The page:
Monday, December 30, 2013

We Are All Guilty

I have shop-lifted, lied, not fully declared, cut off, run, and knowingly.  At this moment in time and place, as a 30-something white woman with trappings of class, I'm not deemed criminal.  For no good reason.

I'm guilty.

Some of these offenses are considered legal, in certain times and places.  Some of these offenses are deemed illegal.  What constitutes crime shifts, continually.  Who is considered to be criminal shifts as well, although for at least two centuries, in North American, the overwhelming perception is that criminals are low-income brown people.

At various times, we've collectively decided that crimes are indicative of need.  Sometimes, we collectively decide to rehabilitate or aid the offender.  In recent centuries, we've decided to punish and isolate.  At times, there's an idea of redemption for an offender.  In other moments, that person is tortured and/or killed.

It's all rather arbitrary.  It all shifts and it all changes.  For these reasons, I don't think that incarceration has anything to do with guilt.  For those of us who work with incarcerated peoples, we should never feel like we're working with them despite.  "Despite their guilt, their offense."  We should never work with any individual or group and feel superior.

We're all guilty.

Prison guards are guilty of brutality against inmates.  Police are guilty of brutality against citizens.  Mayors, judges, teachers, and Presidents are guilty.  Soldiers kill civilians.  Presidents send drone strike attacks.  Governors order executions.  There is massive blood and brutality in their bureaucracy and yet those who work with them don't do so as a concession.

Work with inmates and better understand incarceration.  Understand its reality and its limitations.  Understand who is incarcerated and that it has everything to do with race and class and nothing to do with "crime."  Understand that crime is a nebulous concept at best.  Understand your own vision of justice and whether it is better served by rehabilitation or punishment.

Work with inmates to offer an under-served population resources.  Work with inmates to redistribute goods back to those who are denied what are considered rights to citizens.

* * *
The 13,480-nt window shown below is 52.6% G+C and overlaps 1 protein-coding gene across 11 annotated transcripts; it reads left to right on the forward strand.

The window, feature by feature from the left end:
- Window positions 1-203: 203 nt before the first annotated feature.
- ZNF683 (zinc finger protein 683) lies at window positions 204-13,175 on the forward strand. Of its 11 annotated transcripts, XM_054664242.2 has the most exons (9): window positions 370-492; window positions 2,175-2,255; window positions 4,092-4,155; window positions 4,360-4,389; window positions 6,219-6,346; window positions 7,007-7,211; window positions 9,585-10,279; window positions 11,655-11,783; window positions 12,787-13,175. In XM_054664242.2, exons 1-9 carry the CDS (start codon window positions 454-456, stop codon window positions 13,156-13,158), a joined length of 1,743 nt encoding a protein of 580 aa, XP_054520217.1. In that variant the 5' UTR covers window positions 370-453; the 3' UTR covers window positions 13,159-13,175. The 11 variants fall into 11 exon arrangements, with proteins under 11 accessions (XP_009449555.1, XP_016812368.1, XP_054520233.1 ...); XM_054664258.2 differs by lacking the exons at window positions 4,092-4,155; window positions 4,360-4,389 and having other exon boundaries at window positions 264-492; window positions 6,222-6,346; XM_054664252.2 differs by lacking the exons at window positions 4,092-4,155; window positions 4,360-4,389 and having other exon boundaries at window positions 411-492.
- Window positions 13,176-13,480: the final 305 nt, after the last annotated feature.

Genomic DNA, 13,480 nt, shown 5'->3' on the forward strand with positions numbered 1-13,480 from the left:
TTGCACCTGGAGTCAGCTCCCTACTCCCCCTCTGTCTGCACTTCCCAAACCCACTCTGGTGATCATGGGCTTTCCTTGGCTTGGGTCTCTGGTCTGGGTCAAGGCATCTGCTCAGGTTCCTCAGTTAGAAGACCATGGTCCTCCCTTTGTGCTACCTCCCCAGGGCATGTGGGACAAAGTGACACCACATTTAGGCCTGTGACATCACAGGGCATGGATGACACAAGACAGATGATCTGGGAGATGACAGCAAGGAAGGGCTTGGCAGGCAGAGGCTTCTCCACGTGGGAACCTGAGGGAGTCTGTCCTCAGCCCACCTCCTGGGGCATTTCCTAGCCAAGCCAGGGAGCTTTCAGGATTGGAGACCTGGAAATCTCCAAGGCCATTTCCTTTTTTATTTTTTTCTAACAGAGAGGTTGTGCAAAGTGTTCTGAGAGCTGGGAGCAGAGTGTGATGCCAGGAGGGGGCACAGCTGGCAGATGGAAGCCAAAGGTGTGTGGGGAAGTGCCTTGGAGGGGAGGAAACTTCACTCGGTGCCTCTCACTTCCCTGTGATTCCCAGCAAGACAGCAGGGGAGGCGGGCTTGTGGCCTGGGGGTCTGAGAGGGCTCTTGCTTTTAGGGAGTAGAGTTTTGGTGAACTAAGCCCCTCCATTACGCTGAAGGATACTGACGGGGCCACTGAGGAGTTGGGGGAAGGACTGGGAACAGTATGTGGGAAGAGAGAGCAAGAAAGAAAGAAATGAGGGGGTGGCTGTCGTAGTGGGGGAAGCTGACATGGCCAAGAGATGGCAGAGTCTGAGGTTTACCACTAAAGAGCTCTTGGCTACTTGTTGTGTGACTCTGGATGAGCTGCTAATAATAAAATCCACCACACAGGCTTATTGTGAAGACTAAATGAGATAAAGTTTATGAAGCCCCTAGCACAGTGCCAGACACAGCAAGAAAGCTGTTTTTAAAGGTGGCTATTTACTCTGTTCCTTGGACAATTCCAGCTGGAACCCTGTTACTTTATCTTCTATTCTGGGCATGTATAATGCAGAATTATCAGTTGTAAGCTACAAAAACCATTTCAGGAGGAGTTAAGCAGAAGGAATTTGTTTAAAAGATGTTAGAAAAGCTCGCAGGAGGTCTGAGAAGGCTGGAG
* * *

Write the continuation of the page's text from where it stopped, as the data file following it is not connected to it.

We're all guilty.  If we hope to receive mercy and generosity from others, we need to offer it graciously.  We're all criminals, but only some of us are incarcerated.

My vision of justice is inclusion.  There are no longer prisons where some people are turned into guards and paid to brutalize those who are turned into prisoners.  There are no longer courts that penalize the poor and exonerate the rich.  There are no longer false premises of economic survival being deemed criminal while imperialism is considered innocent.  We're all recognized as guilty and we're all offered the possibility of redemption.

Saturday, December 28, 2013

Time opens its arms for me and I sink in

She told me that being an elder felt like an extended sunset.  It was warm and soft
and slow.  You know that the curtain is drawing down, that shapes are flattening,
and there is space for you.  You soften for it.  You brighten and eat moths and
listen to bat wings.

Sunday, December 8, 2013

Feeling freaked

Friday night, I exited my car and was splashed by a car racing through a puddle.  Annoyed, I gathered my coat and walked towards the yoga studio, where I would co-facilitate yoga teacher training.  It was chilly and wet.  I approached the cross-walk and looked for on-coming traffic.  Seeing none, I began to cross.  I saw lights, heard screeching, and then realized a car was barreling right for me.  There was nothing I could do to get out of it's path.  For a split second I thought: this is going to happen.  This car is going to hit me.

Somehow, the driver was able to stop in time.  There was screeching and a little fish-tailing given the damp conditions.  Both the driver and I were stunned.  I realized that I was still in the street, dazedly looked, and continued crossing to the safety of the other sidewalk.  The driver rolled down his window.  "What was that?" I shouted.  He shook his head, "I didn't see you."  I nodded and continued to the sidewalk.

I was wearing a dark coat.  He was driving too fast.  He hadn't come from either lane of traffic but from a side street.  In retrospect, he couldn't have paused long before turning, and he accelerated rapidly into the turn, which is why he came so close to hitting me.

I was annoyed at having been splashed, but wasn't too preoccupied.  I think I was fairly aware when I entered the cross-walk.

We both behaved fairly normally.  He certainly drove too fast.  Without intending, we almost altered one another's lives permanently.

I reached the yoga studio and began to tell the trainees and my co-facillitator what happened.  I started crying and couldn't stop.  I just wanted to get home to Kevin and Laz.  My friends at the studio made me wait until I was calmer.  Cautiously, I chose another cross-walk that's well lit and at a stoplight to return to the car.  Kevin received me with open arms and Laz came running to check on me.

The following morning, I decided that I should be OK.  I was a bit surprised and unnerved at how shook up I felt.  Nothing happened.  I wasn't hit.  I should be over it.